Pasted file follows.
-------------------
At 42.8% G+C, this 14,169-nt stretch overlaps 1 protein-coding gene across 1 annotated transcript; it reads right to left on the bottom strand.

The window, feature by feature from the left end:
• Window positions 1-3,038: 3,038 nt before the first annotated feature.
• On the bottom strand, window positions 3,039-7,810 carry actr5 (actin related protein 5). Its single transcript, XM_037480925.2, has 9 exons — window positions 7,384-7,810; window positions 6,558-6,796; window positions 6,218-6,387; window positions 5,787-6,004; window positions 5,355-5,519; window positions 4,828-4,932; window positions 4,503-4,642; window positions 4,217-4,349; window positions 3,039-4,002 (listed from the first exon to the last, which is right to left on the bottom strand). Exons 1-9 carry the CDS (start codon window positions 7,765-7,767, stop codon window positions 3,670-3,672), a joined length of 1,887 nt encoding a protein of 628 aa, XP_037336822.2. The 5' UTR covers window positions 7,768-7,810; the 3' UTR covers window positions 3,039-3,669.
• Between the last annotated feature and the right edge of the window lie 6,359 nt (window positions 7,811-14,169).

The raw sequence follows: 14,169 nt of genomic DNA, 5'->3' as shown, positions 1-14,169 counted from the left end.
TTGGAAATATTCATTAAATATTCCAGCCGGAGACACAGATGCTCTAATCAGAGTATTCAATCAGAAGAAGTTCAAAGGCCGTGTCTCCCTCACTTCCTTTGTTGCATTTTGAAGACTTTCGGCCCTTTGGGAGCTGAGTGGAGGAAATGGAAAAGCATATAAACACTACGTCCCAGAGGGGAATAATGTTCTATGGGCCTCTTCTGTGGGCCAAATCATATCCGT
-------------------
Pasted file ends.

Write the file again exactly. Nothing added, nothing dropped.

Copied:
At 42.8% G+C, this 14,169-nt stretch overlaps 1 protein-coding gene across 1 annotated transcript; it reads right to left on the bottom strand.

The window, feature by feature from the left end:
• Window positions 1-3,038: 3,038 nt before the first annotated feature.
• On the bottom strand, window positions 3,039-7,810 carry actr5 (actin related protein 5). Its single transcript, XM_037480925.2, has 9 exons — window positions 7,384-7,810; window positions 6,558-6,796; window positions 6,218-6,387; window positions 5,787-6,004; window positions 5,355-5,519; window positions 4,828-4,932; window positions 4,503-4,642; window positions 4,217-4,349; window positions 3,039-4,002 (listed from the first exon to the last, which is right to left on the bottom strand). Exons 1-9 carry the CDS (start codon window positions 7,765-7,767, stop codon window positions 3,670-3,672), a joined length of 1,887 nt encoding a protein of 628 aa, XP_037336822.2. The 5' UTR covers window positions 7,768-7,810; the 3' UTR covers window positions 3,039-3,669.
• Between the last annotated feature and the right edge of the window lie 6,359 nt (window positions 7,811-14,169).

The raw sequence follows: 14,169 nt of genomic DNA, 5'->3' as shown, positions 1-14,169 counted from the left end.
TTGGAAATATTCATTAAATATTCCAGCCGGAGACACAGATGCTCTAATCAGAGTATTCAATCAGAAGAAGTTCAAAGGCCGTGTCTCCCTCACTTCCTTTGTTGCATTTTGAAGACTTTCGGCCCTTTGGGAGCTGAGTGGAGGAAATGGAAAAGCATATAAACACTACGTCCCAGAGGGGAATAATGTTCTATGGGCCTCTTCTGTGGGCCAAATCATATCCGT